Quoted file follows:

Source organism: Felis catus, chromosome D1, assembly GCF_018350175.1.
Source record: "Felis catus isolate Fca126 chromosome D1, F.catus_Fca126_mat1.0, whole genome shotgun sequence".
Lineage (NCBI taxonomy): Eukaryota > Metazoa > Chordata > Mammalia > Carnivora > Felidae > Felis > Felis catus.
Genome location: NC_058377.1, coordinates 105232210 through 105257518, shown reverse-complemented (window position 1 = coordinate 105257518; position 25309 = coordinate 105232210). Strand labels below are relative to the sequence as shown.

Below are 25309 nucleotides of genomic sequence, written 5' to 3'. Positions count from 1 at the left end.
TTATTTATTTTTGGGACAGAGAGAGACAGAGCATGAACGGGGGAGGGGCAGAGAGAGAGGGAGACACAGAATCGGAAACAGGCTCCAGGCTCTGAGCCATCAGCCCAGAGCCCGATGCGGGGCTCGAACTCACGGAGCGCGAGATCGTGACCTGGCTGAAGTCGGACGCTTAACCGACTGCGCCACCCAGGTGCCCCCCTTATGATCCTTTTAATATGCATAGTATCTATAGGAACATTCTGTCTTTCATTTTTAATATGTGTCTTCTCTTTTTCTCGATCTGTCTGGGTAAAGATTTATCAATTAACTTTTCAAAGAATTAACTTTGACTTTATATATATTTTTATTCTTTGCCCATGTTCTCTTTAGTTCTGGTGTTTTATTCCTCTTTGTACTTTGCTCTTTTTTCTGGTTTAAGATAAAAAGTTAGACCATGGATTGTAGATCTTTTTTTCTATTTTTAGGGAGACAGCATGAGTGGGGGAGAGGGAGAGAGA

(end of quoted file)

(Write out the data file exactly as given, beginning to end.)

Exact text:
Source organism: Felis catus, chromosome D1, assembly GCF_018350175.1.
Source record: "Felis catus isolate Fca126 chromosome D1, F.catus_Fca126_mat1.0, whole genome shotgun sequence".
Lineage (NCBI taxonomy): Eukaryota > Metazoa > Chordata > Mammalia > Carnivora > Felidae > Felis > Felis catus.
Genome location: NC_058377.1, coordinates 105232210 through 105257518, shown reverse-complemented (window position 1 = coordinate 105257518; position 25309 = coordinate 105232210). Strand labels below are relative to the sequence as shown.

Below are 25309 nucleotides of genomic sequence, written 5' to 3'. Positions count from 1 at the left end.
TTATTTATTTTTGGGACAGAGAGAGACAGAGCATGAACGGGGGAGGGGCAGAGAGAGAGGGAGACACAGAATCGGAAACAGGCTCCAGGCTCTGAGCCATCAGCCCAGAGCCCGATGCGGGGCTCGAACTCACGGAGCGCGAGATCGTGACCTGGCTGAAGTCGGACGCTTAACCGACTGCGCCACCCAGGTGCCCCCCTTATGATCCTTTTAATATGCATAGTATCTATAGGAACATTCTGTCTTTCATTTTTAATATGTGTCTTCTCTTTTTCTCGATCTGTCTGGGTAAAGATTTATCAATTAACTTTTCAAAGAATTAACTTTGACTTTATATATATTTTTATTCTTTGCCCATGTTCTCTTTAGTTCTGGTGTTTTATTCCTCTTTGTACTTTGCTCTTTTTTCTGGTTTAAGATAAAAAGTTAGACCATGGATTGTAGATCTTTTTTTCTATTTTTAGGGAGACAGCATGAGTGGGGGAGAGGGAGAGAGA